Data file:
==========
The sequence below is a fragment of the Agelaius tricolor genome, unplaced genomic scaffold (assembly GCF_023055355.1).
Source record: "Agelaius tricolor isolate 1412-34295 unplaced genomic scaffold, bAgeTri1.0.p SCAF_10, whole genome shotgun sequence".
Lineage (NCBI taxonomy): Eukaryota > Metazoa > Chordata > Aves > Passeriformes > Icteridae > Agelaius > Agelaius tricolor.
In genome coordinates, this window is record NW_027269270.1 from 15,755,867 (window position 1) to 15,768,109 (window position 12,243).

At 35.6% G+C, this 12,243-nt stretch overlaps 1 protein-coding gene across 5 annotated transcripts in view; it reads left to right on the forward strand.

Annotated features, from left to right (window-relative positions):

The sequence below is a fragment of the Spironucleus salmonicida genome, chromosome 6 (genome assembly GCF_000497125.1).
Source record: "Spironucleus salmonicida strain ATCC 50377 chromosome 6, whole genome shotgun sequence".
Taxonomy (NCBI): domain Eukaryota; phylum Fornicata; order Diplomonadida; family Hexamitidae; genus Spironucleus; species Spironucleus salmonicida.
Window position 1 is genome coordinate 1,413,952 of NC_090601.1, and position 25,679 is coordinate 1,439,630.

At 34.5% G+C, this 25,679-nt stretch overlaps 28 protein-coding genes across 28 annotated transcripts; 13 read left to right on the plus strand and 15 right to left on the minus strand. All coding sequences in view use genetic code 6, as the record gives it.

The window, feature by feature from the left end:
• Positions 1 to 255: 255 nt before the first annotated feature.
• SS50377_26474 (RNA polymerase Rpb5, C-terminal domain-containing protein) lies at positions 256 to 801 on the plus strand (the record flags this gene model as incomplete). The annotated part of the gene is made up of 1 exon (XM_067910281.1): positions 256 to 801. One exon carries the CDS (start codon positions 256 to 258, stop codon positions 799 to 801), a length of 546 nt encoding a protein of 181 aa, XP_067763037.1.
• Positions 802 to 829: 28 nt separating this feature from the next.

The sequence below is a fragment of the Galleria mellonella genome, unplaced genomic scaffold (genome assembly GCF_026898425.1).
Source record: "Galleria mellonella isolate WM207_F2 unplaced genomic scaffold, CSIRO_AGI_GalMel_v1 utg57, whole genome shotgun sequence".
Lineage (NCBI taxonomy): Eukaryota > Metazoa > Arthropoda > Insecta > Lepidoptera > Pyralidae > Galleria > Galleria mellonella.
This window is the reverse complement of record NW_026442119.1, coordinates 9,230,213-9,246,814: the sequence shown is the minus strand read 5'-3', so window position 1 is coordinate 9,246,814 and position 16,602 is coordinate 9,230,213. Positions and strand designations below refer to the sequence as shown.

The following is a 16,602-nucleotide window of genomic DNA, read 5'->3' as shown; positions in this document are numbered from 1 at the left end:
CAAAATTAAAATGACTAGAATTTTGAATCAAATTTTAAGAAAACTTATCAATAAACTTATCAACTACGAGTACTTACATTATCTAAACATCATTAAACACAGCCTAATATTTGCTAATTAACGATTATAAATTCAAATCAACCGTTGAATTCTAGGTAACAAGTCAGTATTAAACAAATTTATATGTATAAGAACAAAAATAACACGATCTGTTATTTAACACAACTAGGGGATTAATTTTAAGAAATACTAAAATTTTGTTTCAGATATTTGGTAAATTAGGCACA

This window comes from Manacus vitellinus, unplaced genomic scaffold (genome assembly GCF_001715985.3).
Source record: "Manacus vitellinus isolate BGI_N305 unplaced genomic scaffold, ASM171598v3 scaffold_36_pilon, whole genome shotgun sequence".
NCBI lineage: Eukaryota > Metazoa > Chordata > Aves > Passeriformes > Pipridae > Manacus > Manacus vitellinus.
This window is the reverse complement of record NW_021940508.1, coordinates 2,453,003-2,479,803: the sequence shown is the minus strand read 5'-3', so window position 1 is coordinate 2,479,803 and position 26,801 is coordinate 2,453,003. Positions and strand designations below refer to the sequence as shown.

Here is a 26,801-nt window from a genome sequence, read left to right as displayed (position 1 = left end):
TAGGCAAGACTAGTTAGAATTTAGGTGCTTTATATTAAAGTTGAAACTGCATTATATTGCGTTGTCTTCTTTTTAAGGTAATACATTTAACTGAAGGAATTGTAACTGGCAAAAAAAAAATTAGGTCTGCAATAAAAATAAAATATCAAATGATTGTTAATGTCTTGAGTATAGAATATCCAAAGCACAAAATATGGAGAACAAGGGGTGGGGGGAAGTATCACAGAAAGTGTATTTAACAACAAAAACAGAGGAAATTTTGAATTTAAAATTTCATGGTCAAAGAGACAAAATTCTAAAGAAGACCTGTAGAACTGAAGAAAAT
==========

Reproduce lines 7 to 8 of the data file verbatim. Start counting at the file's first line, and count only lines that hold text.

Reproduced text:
The sequence below is a fragment of the Spironucleus salmonicida genome, chromosome 6 (genome assembly GCF_000497125.1).
Source record: "Spironucleus salmonicida strain ATCC 50377 chromosome 6, whole genome shotgun sequence".